The Vascular Model

The Vascular Model was originally proposed by Ostergaard et al. and was used for the analysis of DSC data (within a Bayesian like algorithm) by Mouridsen et al. in 2006. The basic principle follows all tracer kinetic studies and treats the concentration of contrast agent in the tissue as the convolution of an arterial input function (AIF) and a residue function. The AIF describes the delivery of agent to the tissue region by in the blood, the residue function describes what happens to it once it has arrived - for example how long a unit of contrast agent remains before it is removed to the venous vasculature. In the context of DSC-MRI the convolution model is applied to each voxel in turn and the residue function represents the residence of the agent within the tissue volume described by the voxel. In the healthy brain the Gadolinium tracer that is used in DSC-MRI does not leave the vasculature and thus the residue function encapsulates the transit of the contrast agent through the capillary bed. In fact the residue function is the integral of the distribution of transit times for blood passing through the voxel - a key parameter of which is the mean transit time (MTT), which is routinely used in DSC perfusion as a surrogate measure of perfusion (although it is often calculated without finding the transit distribution itself). The Vascular Model assumes that the transit time distribution can be modelled as series of parallel pathways of differing lengths that can be summered by a gamma distribution of transit times. This can be converted to the equivalent residue function by integration. Once this has been convolved with the residue function the concentration time curve in the tissue can be calculated. In practice DSC measures the effect that this concentration of contrast agent has on the T2* of the voxel which is described by a non-linear transformation. In VERBENA it is this final estimated signal that is compared to the data and used to find the optimal parameters using a Bayesian inference algorithm. Additionally the potential for a time delay between the supplied AIF (often measured at a remote location from the tissue) and the tissue signal is included in the model.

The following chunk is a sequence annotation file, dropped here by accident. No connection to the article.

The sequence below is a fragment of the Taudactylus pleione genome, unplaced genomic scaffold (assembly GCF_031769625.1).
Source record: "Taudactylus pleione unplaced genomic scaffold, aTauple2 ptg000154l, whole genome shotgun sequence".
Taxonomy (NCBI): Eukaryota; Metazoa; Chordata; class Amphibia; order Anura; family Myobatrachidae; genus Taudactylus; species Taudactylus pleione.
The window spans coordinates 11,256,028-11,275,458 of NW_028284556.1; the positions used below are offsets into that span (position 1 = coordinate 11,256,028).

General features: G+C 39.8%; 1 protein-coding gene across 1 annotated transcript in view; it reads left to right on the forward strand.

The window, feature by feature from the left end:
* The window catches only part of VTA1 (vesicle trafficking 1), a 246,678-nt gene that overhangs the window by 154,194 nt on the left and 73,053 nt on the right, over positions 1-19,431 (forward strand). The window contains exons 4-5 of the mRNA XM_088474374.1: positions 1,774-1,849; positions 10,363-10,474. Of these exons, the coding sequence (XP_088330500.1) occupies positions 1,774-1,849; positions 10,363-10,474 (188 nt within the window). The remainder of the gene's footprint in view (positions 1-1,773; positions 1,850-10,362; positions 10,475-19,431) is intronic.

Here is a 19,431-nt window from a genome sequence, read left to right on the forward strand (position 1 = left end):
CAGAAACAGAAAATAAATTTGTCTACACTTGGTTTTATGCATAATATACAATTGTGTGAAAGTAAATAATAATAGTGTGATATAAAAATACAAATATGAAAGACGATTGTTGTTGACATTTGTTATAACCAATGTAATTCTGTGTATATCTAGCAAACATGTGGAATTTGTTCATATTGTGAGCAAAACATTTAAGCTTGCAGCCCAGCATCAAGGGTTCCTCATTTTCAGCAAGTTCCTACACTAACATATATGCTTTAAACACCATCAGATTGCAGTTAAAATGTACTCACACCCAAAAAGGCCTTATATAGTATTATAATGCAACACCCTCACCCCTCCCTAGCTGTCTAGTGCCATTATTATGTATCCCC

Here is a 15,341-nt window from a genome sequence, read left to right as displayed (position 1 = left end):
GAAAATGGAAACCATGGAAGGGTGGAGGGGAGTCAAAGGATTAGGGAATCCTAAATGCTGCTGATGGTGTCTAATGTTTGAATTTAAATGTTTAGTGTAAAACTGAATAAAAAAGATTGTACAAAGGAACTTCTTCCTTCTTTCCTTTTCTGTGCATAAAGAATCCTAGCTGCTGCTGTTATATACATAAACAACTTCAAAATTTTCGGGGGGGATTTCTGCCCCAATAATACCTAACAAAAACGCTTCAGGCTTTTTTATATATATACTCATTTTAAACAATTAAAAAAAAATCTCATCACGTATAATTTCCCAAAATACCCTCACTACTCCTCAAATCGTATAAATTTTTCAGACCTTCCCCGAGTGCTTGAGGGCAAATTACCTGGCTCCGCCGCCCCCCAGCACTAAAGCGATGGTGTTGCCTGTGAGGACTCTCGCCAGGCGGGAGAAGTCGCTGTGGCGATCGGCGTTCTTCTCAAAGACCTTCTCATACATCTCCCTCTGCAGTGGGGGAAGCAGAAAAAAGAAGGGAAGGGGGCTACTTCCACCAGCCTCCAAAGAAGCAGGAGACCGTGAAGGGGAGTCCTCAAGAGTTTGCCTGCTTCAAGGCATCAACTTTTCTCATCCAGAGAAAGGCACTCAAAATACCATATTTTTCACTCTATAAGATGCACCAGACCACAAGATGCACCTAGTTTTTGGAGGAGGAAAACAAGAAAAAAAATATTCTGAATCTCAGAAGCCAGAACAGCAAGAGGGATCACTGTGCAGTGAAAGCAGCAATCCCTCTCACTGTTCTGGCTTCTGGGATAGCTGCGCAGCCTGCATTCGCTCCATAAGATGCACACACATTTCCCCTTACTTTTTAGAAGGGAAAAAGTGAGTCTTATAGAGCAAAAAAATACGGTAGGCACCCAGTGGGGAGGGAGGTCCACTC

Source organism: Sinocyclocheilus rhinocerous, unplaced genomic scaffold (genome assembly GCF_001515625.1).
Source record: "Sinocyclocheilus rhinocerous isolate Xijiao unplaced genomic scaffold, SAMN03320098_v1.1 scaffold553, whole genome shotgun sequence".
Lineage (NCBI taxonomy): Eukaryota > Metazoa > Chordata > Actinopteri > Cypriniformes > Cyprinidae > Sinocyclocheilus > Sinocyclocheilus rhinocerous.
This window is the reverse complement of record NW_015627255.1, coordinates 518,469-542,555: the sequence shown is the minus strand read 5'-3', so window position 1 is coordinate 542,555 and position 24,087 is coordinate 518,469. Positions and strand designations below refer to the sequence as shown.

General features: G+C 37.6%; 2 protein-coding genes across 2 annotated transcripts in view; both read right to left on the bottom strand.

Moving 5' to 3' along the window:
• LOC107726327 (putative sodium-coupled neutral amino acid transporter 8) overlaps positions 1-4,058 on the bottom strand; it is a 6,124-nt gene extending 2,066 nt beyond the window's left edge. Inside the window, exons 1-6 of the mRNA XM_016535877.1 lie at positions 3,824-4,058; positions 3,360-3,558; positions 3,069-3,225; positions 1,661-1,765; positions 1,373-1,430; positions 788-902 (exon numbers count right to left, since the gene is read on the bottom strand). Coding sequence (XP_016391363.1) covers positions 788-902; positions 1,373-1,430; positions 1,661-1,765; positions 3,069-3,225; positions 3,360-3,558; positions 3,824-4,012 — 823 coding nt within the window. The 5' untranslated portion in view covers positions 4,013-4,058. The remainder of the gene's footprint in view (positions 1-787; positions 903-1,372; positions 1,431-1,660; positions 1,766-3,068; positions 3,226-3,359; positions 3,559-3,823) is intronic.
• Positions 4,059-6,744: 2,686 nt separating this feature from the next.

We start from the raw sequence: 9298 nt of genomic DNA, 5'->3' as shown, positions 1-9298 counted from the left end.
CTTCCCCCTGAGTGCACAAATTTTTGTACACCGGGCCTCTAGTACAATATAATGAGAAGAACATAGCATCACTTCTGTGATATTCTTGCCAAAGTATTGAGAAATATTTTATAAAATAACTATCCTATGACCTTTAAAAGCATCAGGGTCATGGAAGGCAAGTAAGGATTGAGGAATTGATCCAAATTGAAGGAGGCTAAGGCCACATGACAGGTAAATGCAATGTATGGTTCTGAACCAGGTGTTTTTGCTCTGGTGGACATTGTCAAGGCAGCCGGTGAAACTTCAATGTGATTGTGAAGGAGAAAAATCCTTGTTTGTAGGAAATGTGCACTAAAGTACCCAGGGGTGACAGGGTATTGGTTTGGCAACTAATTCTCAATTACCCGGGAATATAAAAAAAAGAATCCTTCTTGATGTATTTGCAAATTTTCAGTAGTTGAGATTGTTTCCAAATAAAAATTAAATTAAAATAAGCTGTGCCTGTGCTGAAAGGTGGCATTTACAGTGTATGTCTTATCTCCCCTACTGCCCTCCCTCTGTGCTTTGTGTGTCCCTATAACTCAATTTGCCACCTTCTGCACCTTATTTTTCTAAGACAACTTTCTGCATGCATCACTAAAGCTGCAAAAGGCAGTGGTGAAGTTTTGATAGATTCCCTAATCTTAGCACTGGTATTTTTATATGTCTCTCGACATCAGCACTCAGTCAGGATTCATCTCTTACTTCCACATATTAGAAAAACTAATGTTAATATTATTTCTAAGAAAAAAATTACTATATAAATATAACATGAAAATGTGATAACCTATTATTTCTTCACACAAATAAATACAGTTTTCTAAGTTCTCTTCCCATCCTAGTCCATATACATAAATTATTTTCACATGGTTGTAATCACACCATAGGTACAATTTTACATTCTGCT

The Modified Vascular Model

VERBENA implements a modified version of the Vascular Model whereby the MTT is not pre-calcualted from the data, but instead is a further parameter to be estimated as part of the inference applied to the data, see Chappell et al.. This removes the risk of bias from the separate MTT calculation and also allows for a separate macro vascular component to be implemented within the model.

Macro Vascular Contamination

VERBENA has the option to include a macro vascular component to the model. This combines the estimated concentration time curve from the (modified) vascular model with a scaled version of the AIF, where the AIF is representative of contrast that is still within the large arteries during imaging and the scaling is a (relative) measure of arterial blood volume. The component is subject to a 'shrinkage prior' that aims to provide a conservative estimate - so that this component is only included in voxels where the data supports its inclusion, recognising that macro vascular contamination will be be universally present within the brain, but only occur in voxels that contain large arteries. The combination of tissue and macro vascular contributions could be done in terms of the concentrations of contrast in the voxel. However, since in DSC it is the T2* effect of the concentration that is measured, the summation might be better done with the signals once their effect on T2* has been accounted for. VERBENA offers the option to do either, there is currently no clear evidence as to which is most physically accurate and it is likely that both are an incomplete representation of the reality, see Chappell et al..

Ostergaard L, Chesler D, Weisskoff R, Sorensen A, Rosen B. Modeling Cerebral Blood Flow and Flow Heterogeneity From Magnetic Resonance Residue Data. J Cereb Blood Flow Metab 1999;19:690–699.

Mouridsen K, Friston K, Hjort N, Gyldensted L, Østergaard L, Kiebel S. Bayesian estimation of cerebral perfusion using a physiological model of microvasculature. NeuroImage 2006;33:570–579. doi: 10.1016/j.neuroimage.2006.06.015

Chappell, M.A., Mehndiratta, A., Calamante F., "Correcting for large vessel contamination in DSC perfusion MRI by extension to a physiological model of the vasculature", e-print ahead of publication. doi: 10.1002/mrm.25390


verbena/Theory (last edited 11:18:32 17-10-2014 by MichaelChappell)